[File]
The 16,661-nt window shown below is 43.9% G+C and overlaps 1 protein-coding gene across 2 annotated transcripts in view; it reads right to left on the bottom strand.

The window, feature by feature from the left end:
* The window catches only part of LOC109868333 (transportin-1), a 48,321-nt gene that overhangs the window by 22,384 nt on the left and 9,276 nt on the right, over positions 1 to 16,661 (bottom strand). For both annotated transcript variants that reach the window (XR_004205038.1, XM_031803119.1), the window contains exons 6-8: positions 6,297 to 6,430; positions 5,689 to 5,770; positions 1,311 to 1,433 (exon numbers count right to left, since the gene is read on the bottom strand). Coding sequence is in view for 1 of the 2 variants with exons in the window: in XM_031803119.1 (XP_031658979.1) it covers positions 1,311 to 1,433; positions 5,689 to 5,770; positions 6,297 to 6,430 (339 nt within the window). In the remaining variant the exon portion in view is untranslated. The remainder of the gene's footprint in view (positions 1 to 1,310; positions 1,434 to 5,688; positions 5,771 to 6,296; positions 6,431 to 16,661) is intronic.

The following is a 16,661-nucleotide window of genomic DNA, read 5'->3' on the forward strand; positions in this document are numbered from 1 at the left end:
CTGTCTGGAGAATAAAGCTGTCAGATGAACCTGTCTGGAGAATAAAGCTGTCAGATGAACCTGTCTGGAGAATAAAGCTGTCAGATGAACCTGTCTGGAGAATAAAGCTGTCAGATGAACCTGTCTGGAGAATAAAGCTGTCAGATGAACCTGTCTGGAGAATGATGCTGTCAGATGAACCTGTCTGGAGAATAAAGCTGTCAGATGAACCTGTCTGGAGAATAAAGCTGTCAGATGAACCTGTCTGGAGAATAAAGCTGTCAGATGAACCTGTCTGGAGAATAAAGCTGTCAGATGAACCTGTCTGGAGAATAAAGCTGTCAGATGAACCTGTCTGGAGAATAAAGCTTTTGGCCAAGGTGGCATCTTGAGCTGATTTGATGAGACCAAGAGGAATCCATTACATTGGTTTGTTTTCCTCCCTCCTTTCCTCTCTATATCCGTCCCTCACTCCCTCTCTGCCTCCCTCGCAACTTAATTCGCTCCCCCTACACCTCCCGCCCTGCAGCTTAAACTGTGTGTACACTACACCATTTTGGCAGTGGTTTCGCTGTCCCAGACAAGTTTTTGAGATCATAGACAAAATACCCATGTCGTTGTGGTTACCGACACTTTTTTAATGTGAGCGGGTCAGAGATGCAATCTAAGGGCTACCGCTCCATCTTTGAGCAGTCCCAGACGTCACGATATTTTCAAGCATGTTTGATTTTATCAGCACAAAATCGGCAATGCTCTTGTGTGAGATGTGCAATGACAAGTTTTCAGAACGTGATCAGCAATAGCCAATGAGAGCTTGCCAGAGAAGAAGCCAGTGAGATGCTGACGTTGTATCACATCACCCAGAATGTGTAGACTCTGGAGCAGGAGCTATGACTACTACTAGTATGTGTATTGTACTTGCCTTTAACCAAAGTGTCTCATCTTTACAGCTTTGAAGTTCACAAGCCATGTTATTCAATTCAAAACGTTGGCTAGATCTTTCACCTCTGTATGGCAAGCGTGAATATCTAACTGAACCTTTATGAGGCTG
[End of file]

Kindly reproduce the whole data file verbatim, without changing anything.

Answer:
The 16,661-nt window shown below is 43.9% G+C and overlaps 1 protein-coding gene across 2 annotated transcripts in view; it reads right to left on the bottom strand.

The window, feature by feature from the left end:
* The window catches only part of LOC109868333 (transportin-1), a 48,321-nt gene that overhangs the window by 22,384 nt on the left and 9,276 nt on the right, over positions 1 to 16,661 (bottom strand). For both annotated transcript variants that reach the window (XR_004205038.1, XM_031803119.1), the window contains exons 6-8: positions 6,297 to 6,430; positions 5,689 to 5,770; positions 1,311 to 1,433 (exon numbers count right to left, since the gene is read on the bottom strand). Coding sequence is in view for 1 of the 2 variants with exons in the window: in XM_031803119.1 (XP_031658979.1) it covers positions 1,311 to 1,433; positions 5,689 to 5,770; positions 6,297 to 6,430 (339 nt within the window). In the remaining variant the exon portion in view is untranslated. The remainder of the gene's footprint in view (positions 1 to 1,310; positions 1,434 to 5,688; positions 5,771 to 6,296; positions 6,431 to 16,661) is intronic.

The following is a 16,661-nucleotide window of genomic DNA, read 5'->3' on the forward strand; positions in this document are numbered from 1 at the left end:
CTGTCTGGAGAATAAAGCTGTCAGATGAACCTGTCTGGAGAATAAAGCTGTCAGATGAACCTGTCTGGAGAATAAAGCTGTCAGATGAACCTGTCTGGAGAATAAAGCTGTCAGATGAACCTGTCTGGAGAATAAAGCTGTCAGATGAACCTGTCTGGAGAATGATGCTGTCAGATGAACCTGTCTGGAGAATAAAGCTGTCAGATGAACCTGTCTGGAGAATAAAGCTGTCAGATGAACCTGTCTGGAGAATAAAGCTGTCAGATGAACCTGTCTGGAGAATAAAGCTGTCAGATGAACCTGTCTGGAGAATAAAGCTGTCAGATGAACCTGTCTGGAGAATAAAGCTTTTGGCCAAGGTGGCATCTTGAGCTGATTTGATGAGACCAAGAGGAATCCATTACATTGGTTTGTTTTCCTCCCTCCTTTCCTCTCTATATCCGTCCCTCACTCCCTCTCTGCCTCCCTCGCAACTTAATTCGCTCCCCCTACACCTCCCGCCCTGCAGCTTAAACTGTGTGTACACTACACCATTTTGGCAGTGGTTTCGCTGTCCCAGACAAGTTTTTGAGATCATAGACAAAATACCCATGTCGTTGTGGTTACCGACACTTTTTTAATGTGAGCGGGTCAGAGATGCAATCTAAGGGCTACCGCTCCATCTTTGAGCAGTCCCAGACGTCACGATATTTTCAAGCATGTTTGATTTTATCAGCACAAAATCGGCAATGCTCTTGTGTGAGATGTGCAATGACAAGTTTTCAGAACGTGATCAGCAATAGCCAATGAGAGCTTGCCAGAGAAGAAGCCAGTGAGATGCTGACGTTGTATCACATCACCCAGAATGTGTAGACTCTGGAGCAGGAGCTATGACTACTACTAGTATGTGTATTGTACTTGCCTTTAACCAAAGTGTCTCATCTTTACAGCTTTGAAGTTCACAAGCCATGTTATTCAATTCAAAACGTTGGCTAGATCTTTCACCTCTGTATGGCAAGCGTGAATATCTAACTGAACCTTTATGAGGCTG